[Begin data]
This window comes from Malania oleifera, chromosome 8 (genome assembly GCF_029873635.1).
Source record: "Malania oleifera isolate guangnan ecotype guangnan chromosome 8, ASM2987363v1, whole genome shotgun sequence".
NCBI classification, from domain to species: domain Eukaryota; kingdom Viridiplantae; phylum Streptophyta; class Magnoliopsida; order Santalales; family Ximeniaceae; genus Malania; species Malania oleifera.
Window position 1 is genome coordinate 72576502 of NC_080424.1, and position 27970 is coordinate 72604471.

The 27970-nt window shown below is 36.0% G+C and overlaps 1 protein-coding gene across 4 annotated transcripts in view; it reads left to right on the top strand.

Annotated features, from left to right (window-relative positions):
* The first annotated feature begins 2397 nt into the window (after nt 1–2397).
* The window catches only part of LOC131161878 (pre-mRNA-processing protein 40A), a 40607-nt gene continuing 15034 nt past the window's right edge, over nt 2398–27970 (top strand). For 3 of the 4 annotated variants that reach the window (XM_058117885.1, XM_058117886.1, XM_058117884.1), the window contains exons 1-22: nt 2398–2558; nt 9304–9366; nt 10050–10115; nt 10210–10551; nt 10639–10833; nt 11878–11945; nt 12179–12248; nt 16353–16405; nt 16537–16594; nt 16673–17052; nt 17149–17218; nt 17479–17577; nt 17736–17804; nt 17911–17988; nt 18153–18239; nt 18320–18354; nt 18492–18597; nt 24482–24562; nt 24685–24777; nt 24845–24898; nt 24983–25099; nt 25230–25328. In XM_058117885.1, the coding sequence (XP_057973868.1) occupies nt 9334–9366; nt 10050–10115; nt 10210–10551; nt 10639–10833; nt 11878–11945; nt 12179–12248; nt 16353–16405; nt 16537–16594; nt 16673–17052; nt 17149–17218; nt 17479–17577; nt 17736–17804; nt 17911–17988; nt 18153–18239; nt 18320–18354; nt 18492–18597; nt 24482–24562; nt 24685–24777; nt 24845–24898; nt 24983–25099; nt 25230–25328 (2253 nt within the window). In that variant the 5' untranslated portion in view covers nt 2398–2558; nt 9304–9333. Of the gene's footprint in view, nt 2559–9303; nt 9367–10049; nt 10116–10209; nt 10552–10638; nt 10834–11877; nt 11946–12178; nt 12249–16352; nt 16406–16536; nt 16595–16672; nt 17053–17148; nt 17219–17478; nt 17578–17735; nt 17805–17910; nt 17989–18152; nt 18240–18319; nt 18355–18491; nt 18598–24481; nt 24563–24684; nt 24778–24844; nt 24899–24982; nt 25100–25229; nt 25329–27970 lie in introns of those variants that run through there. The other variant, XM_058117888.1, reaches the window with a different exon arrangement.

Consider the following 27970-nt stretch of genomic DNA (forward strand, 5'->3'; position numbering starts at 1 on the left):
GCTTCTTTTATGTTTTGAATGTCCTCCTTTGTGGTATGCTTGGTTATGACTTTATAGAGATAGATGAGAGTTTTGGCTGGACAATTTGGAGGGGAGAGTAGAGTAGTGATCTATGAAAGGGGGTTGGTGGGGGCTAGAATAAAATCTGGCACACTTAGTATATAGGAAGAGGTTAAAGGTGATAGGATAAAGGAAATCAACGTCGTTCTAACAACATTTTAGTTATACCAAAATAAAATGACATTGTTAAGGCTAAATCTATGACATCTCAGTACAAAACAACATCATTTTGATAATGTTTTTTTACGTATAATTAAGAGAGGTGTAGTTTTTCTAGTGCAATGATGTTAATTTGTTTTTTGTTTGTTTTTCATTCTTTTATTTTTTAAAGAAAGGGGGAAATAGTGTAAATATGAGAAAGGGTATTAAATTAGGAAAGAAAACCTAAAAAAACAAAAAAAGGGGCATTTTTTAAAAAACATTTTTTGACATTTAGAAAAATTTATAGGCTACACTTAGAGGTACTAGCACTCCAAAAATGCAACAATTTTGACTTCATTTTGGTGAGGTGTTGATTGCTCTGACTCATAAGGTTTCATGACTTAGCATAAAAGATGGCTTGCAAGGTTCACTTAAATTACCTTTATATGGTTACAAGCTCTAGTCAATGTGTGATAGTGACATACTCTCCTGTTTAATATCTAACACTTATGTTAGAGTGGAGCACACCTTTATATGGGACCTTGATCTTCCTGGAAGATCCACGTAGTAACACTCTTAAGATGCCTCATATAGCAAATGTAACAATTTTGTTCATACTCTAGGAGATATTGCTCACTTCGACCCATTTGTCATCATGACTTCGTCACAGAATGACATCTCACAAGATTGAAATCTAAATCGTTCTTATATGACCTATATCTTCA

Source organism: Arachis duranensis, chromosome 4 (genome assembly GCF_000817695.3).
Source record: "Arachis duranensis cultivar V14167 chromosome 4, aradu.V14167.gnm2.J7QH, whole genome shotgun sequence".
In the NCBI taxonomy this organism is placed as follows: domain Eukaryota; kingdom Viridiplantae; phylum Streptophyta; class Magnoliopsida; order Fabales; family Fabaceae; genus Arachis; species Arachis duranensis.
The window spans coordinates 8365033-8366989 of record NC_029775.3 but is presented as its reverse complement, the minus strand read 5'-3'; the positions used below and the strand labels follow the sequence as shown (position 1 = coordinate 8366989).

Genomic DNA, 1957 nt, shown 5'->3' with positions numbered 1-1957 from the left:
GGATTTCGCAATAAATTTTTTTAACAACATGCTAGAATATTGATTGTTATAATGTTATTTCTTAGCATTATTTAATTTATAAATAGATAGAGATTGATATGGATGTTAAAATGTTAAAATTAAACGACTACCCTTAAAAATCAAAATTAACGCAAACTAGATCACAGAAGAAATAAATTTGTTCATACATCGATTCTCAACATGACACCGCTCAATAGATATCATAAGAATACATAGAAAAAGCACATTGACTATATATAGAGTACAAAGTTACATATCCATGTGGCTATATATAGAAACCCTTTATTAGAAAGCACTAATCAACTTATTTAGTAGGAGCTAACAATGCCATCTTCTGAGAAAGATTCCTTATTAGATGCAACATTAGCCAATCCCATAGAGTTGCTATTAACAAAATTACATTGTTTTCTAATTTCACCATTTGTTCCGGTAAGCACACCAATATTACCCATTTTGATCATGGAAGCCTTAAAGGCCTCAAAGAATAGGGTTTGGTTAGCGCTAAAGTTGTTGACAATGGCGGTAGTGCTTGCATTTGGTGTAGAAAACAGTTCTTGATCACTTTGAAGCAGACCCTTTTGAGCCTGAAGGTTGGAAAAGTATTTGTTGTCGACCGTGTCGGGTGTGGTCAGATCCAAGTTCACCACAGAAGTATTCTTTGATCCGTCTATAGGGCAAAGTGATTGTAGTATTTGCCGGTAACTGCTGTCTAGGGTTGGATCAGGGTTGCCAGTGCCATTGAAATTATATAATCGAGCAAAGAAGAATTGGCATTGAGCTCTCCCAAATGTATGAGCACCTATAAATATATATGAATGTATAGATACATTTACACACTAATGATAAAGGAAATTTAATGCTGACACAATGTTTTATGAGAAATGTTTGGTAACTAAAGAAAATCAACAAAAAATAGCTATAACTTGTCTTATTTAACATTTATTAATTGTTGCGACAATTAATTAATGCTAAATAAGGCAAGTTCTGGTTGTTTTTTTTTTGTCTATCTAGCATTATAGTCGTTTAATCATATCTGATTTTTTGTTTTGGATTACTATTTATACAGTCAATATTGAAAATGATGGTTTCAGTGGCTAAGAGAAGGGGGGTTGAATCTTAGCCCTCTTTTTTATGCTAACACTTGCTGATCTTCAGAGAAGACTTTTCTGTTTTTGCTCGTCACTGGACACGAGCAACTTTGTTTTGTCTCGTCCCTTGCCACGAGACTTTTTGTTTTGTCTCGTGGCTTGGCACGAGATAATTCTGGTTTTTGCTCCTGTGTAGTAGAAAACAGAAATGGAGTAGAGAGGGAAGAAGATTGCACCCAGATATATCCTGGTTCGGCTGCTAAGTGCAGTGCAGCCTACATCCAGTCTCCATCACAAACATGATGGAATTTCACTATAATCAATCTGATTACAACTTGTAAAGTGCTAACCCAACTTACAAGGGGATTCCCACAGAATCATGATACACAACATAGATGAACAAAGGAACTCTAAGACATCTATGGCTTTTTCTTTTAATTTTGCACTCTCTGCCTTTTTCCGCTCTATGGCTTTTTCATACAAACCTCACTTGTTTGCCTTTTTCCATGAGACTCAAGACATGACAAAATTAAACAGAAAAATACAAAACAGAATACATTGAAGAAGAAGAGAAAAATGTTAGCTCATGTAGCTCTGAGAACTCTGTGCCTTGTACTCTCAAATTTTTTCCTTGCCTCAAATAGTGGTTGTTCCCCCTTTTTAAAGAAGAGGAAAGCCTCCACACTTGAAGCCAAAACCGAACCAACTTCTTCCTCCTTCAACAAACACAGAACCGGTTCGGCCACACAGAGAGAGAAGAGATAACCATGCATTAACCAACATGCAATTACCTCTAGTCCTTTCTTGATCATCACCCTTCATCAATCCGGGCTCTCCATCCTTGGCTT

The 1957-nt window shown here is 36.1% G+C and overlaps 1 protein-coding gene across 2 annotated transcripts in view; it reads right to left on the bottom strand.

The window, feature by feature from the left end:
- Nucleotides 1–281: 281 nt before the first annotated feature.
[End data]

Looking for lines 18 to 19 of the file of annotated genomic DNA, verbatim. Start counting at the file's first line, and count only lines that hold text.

The window, feature by feature from the left end:
- Nucleotides 1–281: 281 nt before the first annotated feature.